Saturday, February 28, 2009

Song of Bernadette

Bernadette Peters
February 28, 1943

We admit it: we're not very fond of Bernadette. We walked out of her Annie Get Your Gun during intermission, and were tempted to do the same thing during Gypsy. Her voice does nothing for us (except on her fabulous, 1965 pseudo-Lesley Gore 45, "We'll Start the Party Again"). But she is undeniably a Broadway legend, so due respect must be accorded. And, it must be said, on the few occasions that we've seen her up close and personal -- including an evening at Cafe Luxembourg when we were seated so close together, we were practically sharing the same dinner -- she radiates Star Power. A shame we've never felt the same sparks when we've seen her on stage; but we will end this on a positive note: her skin is absolutely flawless. And trust us, we were examining it closely at Luxembourg.

Visit her official website here.

Guess Who?

Portrait of Dorian Leigh

She was Richard Avedon's favorite fashion subject; graced the cover of over 50 magazines within a six year span; and after her modeling career ended, ran her own modeling agency and gourmet restaurants in Paris. She was Dorian Leigh, the first supermodel (Janice Dickinson be damned), and for nearly a decade, she was one of the most photographed women in the world, appearing on the cover of Vogue no less than seven times in one year (1946).

A John Rawling portrait of Dorian Leigh for the cover of Vogue, 1946

By the mid-1950's, Leigh's fame had been surpassed by that of her younger sister, Suzy Parker; she starred in a few French films, then relocated to Paris to launch the city's very first modeling agency. Leigh was enormously successful, and there are tantalizing and scandalous tales of the former cover girl joining transatlantic forces with her mentor, Eileen Ford, to drive competitor John Casablancas out of business -- and out of his mind. Eventually, Leigh herself was "run out" of the industry, thanks to the illegal schemes of one of her five husbands, which is when she entered the restaurant business. Relocating to New York in the 1980's, Leigh penned several cookbooks, including one devoted to crepes. Her son, Kim, died at 21 by his own hand; after that, the reputed inspiration for the glamorous and hedonistic Holly Golightly became a Born Again Christian. She died of complications from Alzheimer's Disease in 2008, at age 91; but through the lens of Avedon and other genius photographers, the breathtaking elegance and mystique of Dorian Leigh will never age.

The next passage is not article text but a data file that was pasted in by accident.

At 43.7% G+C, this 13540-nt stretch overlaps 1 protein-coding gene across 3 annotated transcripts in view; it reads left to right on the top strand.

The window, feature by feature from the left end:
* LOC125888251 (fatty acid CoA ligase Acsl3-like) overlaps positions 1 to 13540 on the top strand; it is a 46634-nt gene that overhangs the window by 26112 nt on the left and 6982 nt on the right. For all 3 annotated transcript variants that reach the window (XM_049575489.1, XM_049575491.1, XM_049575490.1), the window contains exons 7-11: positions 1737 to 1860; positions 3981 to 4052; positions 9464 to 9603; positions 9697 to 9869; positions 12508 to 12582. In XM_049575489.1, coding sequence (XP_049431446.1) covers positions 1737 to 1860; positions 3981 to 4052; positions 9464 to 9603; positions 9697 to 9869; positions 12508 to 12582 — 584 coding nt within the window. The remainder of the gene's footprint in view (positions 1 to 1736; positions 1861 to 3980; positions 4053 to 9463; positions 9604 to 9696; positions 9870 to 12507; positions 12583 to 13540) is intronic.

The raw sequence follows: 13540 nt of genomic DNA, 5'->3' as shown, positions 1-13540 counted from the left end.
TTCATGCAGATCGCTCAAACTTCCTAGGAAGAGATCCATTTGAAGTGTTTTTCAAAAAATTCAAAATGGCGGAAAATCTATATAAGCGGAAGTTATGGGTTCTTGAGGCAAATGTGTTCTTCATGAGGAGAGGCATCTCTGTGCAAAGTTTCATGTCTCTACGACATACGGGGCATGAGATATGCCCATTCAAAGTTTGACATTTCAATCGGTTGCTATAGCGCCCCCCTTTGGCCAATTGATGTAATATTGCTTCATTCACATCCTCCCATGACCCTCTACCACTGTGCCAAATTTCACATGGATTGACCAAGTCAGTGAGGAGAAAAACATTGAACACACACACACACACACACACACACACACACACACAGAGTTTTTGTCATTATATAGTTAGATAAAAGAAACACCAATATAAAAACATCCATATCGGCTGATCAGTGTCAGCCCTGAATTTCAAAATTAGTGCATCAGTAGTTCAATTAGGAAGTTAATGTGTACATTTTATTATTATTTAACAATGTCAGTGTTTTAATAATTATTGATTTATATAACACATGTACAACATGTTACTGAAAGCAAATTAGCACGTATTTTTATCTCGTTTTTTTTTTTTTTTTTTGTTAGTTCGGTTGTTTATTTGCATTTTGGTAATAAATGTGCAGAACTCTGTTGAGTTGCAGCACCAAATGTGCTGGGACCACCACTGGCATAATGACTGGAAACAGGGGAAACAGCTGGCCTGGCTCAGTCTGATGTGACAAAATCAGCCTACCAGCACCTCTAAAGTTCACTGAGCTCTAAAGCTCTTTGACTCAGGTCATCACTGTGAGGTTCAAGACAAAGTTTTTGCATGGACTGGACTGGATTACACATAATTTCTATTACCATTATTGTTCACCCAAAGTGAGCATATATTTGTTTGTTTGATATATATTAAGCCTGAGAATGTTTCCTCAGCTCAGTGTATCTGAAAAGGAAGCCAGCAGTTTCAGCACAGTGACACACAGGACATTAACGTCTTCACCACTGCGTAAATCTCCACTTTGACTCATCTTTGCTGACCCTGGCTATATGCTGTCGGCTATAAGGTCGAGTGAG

Hermione Gingold

Ah, we remember her well.

Our Wish For You

May your weekend go swimmingly.

Friday, February 27, 2009

Happy Birthday...

Elizabeth Taylor Hilton Wilding Todd Fisher Burton Burton Warner Fortensky
February 27, 1932

Fancy Miss Nancy

Flower Drum Song (1961)

Fabulastic Thombeau and That Darn Dray are just too clever; our latest Mystery Guest was the lovely star of The World of Suzie Wong (1960) and Flower Drum Song (1961), Miss Nancy Kwan, whom we patently adore.

In typically shortsighted fashion, Hollywood must have been asking themselves, How Do You Solve a Problem Like Nancy Kwan? After the initial hoopla surrounding Suzie Wong and Flower Drum Song died down, there were scant opportunities for Asian leading ladies. There were even attempts to "change" Nancy's image; she made an alluring French ye-ye girl...